The topic of substance use issues is never far from the media’s attention. Whether it’s an illegal drug bust or a Drive-Alive advert expounding the evils of drinking and driving, we are exposed day in and day out to the subject and warned of the dangers. Why is it then that in spite of the warnings, the aggressive advertising, treatment centres and the ongoing educational campaigns in our schools, substance use disorders persist and remain central to crime stats and the impairment of social and economic growth?
The latest media hype has centred around the sensational story of Prince Harry and his experimentation with marijuana. The story has shocked royalists and challenged the popular belief that substance use issues are a “lower-income” problem. In truth, substance use disorders cut through every stratum of society.
“Addiction” simply does not discriminate on the basis of class, age or race.
Statistics released by the South African Community Epidemiology Network on Drug Use (SACENDU) indicate that substance use issues are on the increase in South Africa. More and more people are seeking treatment and mortality rates linked to substance abuse are soaring.
Findings show that the average age of those seeking treatment is getting younger and younger each year, and this is a direct cause for concern.
Children and adolescents are using alcohol and drugs despite campaigning by organisations such as SANCA in schools.
Not only is this problem persisting, it seems to be on the rise.
The question remains as to why the incidence of problematic drug and alcohol use should be so high among adolescents today. According to social science researchers, most initial drug and alcohol use takes the form of experimentation. This experimentation is precipitated by factors such as enjoyment, curiosity, peer-pressure and tumultuous adolescent emotions. Familial risk factors, such as parental conflict and a lack of appropriate affection, also play a part.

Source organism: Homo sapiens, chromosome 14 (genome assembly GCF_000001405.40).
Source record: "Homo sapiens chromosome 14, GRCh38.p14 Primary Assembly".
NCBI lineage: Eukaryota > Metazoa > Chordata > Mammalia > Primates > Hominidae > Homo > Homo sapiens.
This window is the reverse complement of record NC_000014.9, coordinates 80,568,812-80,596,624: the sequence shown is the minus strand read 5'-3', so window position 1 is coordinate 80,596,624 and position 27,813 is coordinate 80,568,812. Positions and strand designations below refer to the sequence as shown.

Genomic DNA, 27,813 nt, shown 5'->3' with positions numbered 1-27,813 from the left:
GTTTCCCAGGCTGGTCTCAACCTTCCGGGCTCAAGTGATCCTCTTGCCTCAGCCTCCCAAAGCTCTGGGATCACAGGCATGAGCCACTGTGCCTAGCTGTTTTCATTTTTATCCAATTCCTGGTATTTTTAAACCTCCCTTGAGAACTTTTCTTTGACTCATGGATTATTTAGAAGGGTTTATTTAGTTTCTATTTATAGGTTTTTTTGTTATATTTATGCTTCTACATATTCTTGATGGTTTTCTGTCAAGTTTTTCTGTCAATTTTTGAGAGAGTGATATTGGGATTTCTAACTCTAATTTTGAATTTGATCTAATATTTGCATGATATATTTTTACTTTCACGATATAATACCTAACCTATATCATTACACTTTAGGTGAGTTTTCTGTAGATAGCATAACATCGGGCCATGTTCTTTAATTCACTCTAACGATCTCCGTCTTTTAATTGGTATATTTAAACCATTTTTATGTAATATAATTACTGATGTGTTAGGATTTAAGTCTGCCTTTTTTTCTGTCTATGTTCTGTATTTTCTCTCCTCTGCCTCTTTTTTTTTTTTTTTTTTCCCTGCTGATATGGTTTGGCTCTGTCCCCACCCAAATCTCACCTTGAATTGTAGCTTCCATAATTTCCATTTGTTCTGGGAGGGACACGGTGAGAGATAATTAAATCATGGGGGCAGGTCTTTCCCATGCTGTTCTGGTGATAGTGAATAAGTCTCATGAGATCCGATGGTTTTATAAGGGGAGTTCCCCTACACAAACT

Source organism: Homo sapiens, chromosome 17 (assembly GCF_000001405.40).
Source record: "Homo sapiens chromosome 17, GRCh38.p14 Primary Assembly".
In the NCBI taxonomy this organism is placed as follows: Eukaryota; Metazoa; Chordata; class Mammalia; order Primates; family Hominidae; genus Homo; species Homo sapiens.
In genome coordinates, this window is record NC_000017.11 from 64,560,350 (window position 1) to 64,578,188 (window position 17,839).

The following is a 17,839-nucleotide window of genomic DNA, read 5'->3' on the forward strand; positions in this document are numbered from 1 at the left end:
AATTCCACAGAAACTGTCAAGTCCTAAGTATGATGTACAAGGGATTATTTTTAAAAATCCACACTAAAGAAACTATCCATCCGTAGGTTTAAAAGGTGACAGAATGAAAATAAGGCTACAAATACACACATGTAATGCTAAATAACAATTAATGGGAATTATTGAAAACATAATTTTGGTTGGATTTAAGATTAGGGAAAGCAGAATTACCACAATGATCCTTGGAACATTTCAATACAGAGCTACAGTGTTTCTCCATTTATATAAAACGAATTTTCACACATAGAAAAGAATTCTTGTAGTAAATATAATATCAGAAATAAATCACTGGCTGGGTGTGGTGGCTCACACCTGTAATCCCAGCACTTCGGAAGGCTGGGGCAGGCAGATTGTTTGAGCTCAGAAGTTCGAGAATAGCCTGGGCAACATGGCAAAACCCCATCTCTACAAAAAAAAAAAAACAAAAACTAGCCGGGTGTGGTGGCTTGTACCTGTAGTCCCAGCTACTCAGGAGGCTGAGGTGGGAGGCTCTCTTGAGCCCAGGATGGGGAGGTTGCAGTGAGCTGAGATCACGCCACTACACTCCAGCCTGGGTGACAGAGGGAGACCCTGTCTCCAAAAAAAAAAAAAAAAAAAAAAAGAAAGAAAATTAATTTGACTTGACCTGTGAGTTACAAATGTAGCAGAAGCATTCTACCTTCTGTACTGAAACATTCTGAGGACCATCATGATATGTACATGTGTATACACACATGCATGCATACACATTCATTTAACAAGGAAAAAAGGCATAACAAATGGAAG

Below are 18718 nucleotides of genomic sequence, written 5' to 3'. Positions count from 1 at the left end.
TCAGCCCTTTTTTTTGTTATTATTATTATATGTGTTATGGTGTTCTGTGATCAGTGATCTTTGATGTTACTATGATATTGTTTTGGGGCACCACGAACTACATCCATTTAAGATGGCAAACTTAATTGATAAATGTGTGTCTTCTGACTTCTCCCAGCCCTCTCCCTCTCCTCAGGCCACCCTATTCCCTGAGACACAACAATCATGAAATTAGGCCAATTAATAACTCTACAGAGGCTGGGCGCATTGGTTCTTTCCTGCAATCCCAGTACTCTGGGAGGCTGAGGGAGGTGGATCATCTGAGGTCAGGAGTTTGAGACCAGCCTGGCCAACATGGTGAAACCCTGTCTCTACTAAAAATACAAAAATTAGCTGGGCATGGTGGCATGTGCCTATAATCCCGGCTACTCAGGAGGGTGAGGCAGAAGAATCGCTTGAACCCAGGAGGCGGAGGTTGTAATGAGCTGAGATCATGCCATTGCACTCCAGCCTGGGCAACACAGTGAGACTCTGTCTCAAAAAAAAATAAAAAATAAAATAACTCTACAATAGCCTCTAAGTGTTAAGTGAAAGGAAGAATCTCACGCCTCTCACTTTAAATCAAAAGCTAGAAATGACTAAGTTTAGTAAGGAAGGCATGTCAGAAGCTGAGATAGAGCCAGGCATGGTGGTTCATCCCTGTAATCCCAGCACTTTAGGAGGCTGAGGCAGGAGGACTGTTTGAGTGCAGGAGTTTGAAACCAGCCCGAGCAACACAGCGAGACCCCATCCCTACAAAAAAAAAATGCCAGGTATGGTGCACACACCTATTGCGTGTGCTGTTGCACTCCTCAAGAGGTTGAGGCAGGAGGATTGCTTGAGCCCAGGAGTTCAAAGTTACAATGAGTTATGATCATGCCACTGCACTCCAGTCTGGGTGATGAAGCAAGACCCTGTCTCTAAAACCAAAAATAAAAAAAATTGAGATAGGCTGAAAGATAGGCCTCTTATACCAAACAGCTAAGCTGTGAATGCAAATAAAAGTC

According to British Psychiatrist Stanley Theodorou working at the Community Alcohol Service in Reading, these familial risk factors “tend to reduce or arrest the development of self-esteem that would normally protect against peer pressure”. He adds that “low self-esteem tends to lead to the development of anxiety and depression that could prompt attempts at self-medication.”
Dr Theodorou states that the research indicates that the most significant risk factor for drug abuse is peer-pressure, whilst the most significant risk factor for alcohol abuse is parental modelling and adverse childhood experiences or complex trauma. A child who is brought up by one or more alcoholic parent is at an increased risk of abusing alcohol themselves.
Among children and adolescents, substance abuse can produce lethargy, hyperactivity, agitation, dis-inhibition, hyper-vigilance, shortened attention span, impaired psychosocial and academic functioning and disruption of thought processes. These are the warning signs to watch out for. These symptoms can impede development and lead on to risk-taking behaviour, aggression and suicidal tendencies. Substance abuse is therefore not to be taken lightly as it has potentially fatal consequences.
If you recognise that you, or a loved one, have a problem with substance abuse, seek treatment. Too often the warning signs are overlooked by family members and friends who desperately do not want to believe that such a problem exists. There is no shame in admitting that you have a substance abuse problem. It takes an incredible amount of courage to seek help.
Prince Charles has understandably been commended on his swift reaction to his son’s problem in sending him to a rehabilitation clinic. The Depression and Anxiety Support Group offers telephone counselling by trained counsellors, and referrals to appropriate mental health professionals and support groups around the country. A new toll-free line has been established which is dedicated to substance abuse counselling and referrals. The number is 0800 11 8392 and it is manned Monday to Friday from 8am – 7pm, Saturdays from 8am – 5pm and Sundays 9am – 1pm.
Help is available if you choose to seek it. Don’t ignore the warning signs.
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